The water quality of many streams in Lake Victoria Basin, Kenya is affected by agricultural intensification, municipal and industrial effluent, as well as water abstraction, livestock and deforestation. Management efforts have been hampered by lack of clear standards against which to judge the degree of environmental degradation. To achieve this goal, a macroinvertebrate-based Index of Biotic Integrity was developed to monitor ecological integrity of selected rivers occurring in the same ecological zone in the upper reaches of the basin. Macroinvertebrates were sampled with a Surber sampler at 22 stations. The stations were grouped into three condition categories (reference, intermediate and impaired stations) according to the level of degradation. Twenty metrics representing the structural and functional organization of macroinvertebrates were computed using Mann-Whitney U tests. The separation power of the metrics was evaluated using box plots. Final metrics were evaluated for responsiveness by Pearson’s correlations with physicochemical parameters. Of the 20 metrics, 9 met the test criteria, as they displayed variability across the stations, and were used to provide the final scores for Macroinvertebrate Index of Biotic Integrity (M-IBI). Metric values at both reference and impaired sites were used to establish the scoring criteria using inter-quartile ranges. This index provided preliminary evidence of response to changes in ecosystem integrity exhibited by resident macroinvertebtrate assemblages in rivers in the upper reaches of Lake Victoria Basin. It was recommended that the index developed be used to assess and monitor rivers in the upper catchments of Lake Victoria Basin in Kenya.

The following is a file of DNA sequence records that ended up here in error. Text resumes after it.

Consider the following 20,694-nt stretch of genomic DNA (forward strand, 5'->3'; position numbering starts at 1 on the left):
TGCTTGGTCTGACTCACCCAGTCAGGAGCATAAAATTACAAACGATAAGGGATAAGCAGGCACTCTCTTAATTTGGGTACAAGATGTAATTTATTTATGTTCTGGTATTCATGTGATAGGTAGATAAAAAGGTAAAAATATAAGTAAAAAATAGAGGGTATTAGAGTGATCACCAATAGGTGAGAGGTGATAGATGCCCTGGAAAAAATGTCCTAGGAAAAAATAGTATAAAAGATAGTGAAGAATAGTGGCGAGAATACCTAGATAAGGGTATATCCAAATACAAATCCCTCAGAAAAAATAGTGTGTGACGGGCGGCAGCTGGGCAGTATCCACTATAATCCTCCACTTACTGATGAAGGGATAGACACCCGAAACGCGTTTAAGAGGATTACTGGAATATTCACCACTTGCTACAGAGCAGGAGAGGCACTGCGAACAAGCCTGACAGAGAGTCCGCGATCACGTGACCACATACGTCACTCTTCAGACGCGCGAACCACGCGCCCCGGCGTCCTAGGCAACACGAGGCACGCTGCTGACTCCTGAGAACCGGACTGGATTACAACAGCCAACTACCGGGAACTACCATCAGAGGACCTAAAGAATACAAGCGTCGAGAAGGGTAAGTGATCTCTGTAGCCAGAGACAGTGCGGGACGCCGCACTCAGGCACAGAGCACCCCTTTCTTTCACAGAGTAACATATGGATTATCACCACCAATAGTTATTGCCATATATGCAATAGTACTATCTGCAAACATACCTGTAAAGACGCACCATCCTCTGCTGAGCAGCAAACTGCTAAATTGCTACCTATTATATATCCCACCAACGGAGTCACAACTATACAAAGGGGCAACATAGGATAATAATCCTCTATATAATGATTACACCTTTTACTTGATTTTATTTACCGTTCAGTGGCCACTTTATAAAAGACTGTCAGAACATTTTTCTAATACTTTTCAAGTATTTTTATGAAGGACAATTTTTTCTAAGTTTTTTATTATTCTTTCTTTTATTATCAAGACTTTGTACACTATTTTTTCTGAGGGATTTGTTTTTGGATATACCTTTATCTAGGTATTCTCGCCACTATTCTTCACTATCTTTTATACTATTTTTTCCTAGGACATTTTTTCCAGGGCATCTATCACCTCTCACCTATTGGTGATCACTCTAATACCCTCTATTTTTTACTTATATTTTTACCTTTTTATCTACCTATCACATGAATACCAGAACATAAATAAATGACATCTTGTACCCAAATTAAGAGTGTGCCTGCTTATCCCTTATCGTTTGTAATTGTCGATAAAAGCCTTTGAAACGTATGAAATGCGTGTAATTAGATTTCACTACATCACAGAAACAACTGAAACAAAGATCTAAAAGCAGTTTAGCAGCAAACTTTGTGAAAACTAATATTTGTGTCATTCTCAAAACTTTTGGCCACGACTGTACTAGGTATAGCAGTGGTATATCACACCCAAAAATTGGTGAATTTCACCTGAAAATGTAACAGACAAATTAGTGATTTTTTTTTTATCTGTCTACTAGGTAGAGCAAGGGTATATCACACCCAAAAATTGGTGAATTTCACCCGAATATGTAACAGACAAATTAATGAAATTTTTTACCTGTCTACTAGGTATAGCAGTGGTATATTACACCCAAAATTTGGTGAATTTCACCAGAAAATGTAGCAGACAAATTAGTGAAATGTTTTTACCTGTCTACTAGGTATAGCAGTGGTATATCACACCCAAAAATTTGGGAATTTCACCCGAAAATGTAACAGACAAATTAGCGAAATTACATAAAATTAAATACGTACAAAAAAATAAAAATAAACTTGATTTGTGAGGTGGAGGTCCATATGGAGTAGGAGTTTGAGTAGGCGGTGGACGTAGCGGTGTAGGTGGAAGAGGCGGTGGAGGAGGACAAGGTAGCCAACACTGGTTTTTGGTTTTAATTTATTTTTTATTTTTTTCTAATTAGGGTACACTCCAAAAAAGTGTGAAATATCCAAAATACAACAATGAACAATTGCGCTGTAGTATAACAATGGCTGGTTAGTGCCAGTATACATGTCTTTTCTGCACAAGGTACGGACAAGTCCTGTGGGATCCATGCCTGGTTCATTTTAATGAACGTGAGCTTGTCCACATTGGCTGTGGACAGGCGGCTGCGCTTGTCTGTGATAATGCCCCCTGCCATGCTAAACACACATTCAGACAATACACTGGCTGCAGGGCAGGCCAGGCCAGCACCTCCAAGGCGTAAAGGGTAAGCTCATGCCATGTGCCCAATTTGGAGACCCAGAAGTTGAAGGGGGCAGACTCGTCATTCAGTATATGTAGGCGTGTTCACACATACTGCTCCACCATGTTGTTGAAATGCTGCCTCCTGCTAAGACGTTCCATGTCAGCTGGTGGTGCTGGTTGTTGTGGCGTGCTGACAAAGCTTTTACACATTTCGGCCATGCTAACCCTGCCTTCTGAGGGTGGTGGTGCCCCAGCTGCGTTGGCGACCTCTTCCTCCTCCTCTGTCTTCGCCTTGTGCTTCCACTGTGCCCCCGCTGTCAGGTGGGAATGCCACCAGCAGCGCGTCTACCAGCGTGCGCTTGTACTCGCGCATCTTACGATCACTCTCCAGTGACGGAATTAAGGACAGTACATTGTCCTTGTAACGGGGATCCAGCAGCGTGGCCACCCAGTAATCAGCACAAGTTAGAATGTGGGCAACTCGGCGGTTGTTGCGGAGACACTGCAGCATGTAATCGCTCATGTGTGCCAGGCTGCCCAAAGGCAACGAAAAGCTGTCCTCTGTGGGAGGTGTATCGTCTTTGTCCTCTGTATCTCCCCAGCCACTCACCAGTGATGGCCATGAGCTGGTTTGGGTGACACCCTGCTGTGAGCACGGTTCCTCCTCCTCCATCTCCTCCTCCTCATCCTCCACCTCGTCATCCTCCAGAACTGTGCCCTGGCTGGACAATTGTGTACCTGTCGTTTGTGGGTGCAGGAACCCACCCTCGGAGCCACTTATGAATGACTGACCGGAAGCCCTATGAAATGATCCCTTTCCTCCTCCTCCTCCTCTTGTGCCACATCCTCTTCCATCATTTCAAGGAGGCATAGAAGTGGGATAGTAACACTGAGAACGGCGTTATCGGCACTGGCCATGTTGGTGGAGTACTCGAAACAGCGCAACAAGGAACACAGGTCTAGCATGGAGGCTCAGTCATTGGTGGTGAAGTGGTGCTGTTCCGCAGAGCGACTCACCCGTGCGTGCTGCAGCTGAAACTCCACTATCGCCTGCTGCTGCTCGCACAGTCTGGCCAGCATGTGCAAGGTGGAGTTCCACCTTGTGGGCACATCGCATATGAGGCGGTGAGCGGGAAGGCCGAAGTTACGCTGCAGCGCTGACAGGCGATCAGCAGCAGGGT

Macroinvertebrate Index of Biotic Integrity (M-IBI) for monitoring rivers in the upper catchment of Lake Victoria Basin, Kenya
Phillip Okoth Raburu, Frank Onderi Masese, Christopher Aura Mulanda; Macroinvertebrate Index of Biotic Integrity (M-IBI) for monitoring rivers in the upper catchment of Lake Victoria Basin, Kenya. Aquatic Ecosystem Health & Management 27 May 2009; 12 (2): 197–205. doi: https://doi.org/10.1080/14634980902907763
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